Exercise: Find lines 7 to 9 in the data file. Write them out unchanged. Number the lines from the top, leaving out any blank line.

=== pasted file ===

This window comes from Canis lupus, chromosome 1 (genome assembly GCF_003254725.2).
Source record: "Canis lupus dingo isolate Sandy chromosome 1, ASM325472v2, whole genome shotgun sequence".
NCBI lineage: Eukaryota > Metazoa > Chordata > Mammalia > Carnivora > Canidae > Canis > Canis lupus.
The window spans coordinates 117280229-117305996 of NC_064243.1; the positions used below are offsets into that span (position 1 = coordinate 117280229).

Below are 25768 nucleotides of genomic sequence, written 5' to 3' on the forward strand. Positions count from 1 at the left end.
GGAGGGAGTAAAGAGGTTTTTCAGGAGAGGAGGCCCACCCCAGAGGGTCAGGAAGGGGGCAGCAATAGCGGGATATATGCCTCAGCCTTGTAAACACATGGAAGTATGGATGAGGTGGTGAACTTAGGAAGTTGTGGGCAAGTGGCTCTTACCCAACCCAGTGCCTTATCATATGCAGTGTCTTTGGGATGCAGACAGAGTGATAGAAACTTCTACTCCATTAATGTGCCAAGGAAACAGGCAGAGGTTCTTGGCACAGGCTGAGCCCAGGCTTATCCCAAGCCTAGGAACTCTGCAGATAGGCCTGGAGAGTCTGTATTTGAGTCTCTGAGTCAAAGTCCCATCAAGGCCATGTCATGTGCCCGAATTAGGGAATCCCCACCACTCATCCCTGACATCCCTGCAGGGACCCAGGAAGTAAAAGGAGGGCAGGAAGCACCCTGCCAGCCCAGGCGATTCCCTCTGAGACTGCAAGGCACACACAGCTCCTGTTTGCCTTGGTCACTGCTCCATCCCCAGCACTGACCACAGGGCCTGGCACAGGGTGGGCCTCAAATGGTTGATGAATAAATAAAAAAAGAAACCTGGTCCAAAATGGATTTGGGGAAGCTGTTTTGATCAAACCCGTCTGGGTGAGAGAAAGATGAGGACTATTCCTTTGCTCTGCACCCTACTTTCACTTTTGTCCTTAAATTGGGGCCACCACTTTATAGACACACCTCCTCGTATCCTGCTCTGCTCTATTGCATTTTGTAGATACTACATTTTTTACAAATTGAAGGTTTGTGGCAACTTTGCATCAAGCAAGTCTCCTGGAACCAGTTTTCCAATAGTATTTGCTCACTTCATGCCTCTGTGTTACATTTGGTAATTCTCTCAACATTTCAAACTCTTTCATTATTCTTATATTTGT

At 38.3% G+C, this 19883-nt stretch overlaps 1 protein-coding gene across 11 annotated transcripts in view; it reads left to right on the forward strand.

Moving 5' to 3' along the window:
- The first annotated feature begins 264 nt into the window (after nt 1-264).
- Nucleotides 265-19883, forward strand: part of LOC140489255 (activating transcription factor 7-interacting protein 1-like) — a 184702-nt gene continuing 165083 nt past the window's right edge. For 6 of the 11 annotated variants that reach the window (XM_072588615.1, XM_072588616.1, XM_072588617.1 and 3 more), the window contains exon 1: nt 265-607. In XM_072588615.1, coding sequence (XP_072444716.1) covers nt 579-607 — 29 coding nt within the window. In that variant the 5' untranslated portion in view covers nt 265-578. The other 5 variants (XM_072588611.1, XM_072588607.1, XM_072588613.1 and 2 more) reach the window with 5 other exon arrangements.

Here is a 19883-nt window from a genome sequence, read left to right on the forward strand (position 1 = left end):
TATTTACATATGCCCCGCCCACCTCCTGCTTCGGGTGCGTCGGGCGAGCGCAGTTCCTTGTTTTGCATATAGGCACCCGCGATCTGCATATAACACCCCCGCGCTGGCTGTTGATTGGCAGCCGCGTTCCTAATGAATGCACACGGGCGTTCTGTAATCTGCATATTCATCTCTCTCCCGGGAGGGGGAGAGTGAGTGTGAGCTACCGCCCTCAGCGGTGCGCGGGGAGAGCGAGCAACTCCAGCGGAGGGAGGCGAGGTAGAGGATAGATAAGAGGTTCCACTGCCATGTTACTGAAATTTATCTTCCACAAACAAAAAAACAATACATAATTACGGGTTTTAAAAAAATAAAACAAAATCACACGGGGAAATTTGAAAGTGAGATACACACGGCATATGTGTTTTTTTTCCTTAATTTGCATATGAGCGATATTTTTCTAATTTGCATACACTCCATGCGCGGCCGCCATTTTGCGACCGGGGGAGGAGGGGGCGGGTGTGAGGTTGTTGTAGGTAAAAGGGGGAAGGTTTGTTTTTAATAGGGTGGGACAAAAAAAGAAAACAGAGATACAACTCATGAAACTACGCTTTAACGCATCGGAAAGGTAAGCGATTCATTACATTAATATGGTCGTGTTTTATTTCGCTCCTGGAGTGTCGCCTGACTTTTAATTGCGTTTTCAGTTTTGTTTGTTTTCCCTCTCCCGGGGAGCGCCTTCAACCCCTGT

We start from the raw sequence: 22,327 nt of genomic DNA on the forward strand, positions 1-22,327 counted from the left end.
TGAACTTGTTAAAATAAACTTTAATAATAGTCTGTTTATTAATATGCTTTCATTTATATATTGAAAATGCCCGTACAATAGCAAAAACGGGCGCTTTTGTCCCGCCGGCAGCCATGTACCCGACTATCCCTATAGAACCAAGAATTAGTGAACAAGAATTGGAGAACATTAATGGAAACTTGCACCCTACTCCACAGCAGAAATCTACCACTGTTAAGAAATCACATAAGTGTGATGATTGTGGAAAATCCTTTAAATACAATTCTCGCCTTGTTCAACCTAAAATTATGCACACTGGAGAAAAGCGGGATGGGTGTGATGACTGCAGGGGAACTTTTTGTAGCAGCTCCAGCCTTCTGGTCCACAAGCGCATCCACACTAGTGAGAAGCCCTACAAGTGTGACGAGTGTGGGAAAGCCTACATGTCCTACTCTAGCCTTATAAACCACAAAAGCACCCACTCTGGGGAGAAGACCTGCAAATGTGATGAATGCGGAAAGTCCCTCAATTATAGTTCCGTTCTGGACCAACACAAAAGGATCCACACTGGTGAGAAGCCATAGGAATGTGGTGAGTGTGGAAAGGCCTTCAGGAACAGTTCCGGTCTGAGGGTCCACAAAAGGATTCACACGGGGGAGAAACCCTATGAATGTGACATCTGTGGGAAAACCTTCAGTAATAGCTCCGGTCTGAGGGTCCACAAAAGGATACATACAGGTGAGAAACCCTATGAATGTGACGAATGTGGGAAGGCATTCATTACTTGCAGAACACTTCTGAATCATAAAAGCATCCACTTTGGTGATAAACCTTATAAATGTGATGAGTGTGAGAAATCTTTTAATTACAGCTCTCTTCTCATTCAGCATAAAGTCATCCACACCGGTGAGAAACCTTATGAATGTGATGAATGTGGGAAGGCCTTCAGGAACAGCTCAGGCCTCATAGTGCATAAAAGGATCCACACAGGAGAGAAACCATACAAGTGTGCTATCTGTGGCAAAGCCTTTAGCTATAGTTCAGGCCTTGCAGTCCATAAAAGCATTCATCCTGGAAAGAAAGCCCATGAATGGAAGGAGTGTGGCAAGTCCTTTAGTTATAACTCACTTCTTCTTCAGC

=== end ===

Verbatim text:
At 38.3% G+C, this 19883-nt stretch overlaps 1 protein-coding gene across 11 annotated transcripts in view; it reads left to right on the forward strand.

Moving 5' to 3' along the window:
- The first annotated feature begins 264 nt into the window (after nt 1-264).